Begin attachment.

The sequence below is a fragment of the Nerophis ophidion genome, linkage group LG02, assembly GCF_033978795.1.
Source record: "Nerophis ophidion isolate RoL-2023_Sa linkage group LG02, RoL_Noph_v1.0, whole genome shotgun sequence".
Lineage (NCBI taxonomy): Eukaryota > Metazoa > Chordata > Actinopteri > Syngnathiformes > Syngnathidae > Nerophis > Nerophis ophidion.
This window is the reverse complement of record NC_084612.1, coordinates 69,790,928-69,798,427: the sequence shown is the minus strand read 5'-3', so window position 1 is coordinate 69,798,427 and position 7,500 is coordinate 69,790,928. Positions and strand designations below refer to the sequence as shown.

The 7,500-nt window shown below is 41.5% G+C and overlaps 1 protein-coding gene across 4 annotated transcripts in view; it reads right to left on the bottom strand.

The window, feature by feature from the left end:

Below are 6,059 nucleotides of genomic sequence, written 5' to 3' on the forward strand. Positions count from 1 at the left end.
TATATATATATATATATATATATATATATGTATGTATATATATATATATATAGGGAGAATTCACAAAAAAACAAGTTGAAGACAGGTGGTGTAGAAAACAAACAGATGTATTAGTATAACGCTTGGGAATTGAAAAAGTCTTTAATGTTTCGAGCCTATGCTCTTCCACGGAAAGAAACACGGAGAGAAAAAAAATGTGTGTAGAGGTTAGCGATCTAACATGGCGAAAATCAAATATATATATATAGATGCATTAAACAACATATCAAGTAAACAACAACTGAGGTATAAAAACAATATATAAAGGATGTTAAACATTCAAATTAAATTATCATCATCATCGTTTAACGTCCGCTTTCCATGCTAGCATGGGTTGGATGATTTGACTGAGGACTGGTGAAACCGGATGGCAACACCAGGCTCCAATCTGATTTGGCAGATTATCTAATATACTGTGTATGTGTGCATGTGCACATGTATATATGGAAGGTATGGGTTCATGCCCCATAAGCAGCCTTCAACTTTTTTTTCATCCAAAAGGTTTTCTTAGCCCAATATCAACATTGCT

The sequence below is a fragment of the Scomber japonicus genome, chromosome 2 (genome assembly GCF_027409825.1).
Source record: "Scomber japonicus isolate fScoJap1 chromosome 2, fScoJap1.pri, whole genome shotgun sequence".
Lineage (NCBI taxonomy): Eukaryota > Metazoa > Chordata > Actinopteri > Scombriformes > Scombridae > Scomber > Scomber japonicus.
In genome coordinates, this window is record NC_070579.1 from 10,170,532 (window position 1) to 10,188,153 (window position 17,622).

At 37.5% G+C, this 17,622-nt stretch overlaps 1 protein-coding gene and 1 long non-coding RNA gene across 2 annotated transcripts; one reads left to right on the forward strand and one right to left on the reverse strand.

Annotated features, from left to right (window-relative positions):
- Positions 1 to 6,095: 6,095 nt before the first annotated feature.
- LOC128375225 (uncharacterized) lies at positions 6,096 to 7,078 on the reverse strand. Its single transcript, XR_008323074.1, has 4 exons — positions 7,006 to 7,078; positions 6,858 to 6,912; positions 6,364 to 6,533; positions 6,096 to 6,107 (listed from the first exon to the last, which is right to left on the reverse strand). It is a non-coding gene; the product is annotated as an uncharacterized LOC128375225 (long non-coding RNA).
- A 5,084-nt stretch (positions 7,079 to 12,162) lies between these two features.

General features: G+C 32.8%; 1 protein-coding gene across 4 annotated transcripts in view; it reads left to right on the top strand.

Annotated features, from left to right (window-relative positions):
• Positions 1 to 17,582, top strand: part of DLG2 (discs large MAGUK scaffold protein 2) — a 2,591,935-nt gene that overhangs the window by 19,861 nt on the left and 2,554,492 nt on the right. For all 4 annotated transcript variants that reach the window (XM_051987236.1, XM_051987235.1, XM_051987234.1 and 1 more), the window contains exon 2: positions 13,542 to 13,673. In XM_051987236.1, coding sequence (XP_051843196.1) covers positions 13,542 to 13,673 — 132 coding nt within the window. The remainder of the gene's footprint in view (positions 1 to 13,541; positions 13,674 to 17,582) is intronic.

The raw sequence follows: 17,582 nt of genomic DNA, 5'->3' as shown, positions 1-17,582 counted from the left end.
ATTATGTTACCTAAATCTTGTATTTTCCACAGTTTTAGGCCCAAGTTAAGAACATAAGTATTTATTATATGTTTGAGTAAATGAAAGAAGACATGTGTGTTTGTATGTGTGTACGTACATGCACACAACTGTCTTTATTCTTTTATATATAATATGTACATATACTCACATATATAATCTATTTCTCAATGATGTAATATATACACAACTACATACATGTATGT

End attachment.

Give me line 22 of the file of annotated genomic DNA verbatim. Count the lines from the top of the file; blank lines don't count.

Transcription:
ATTATGTTACCTAAATCTTGTATTTTCCACAGTTTTAGGCCCAAGTTAAGAACATAAGTATTTATTATATGTTTGAGTAAATGAAAGAAGACATGTGTGTTTGTATGTGTGTACGTACATGCACACAACTGTCTTTATTCTTTTATATATAATATGTACATATACTCACATATATAATCTATTTCTCAATGATGTAATATATACACAACTACATACATGTATGT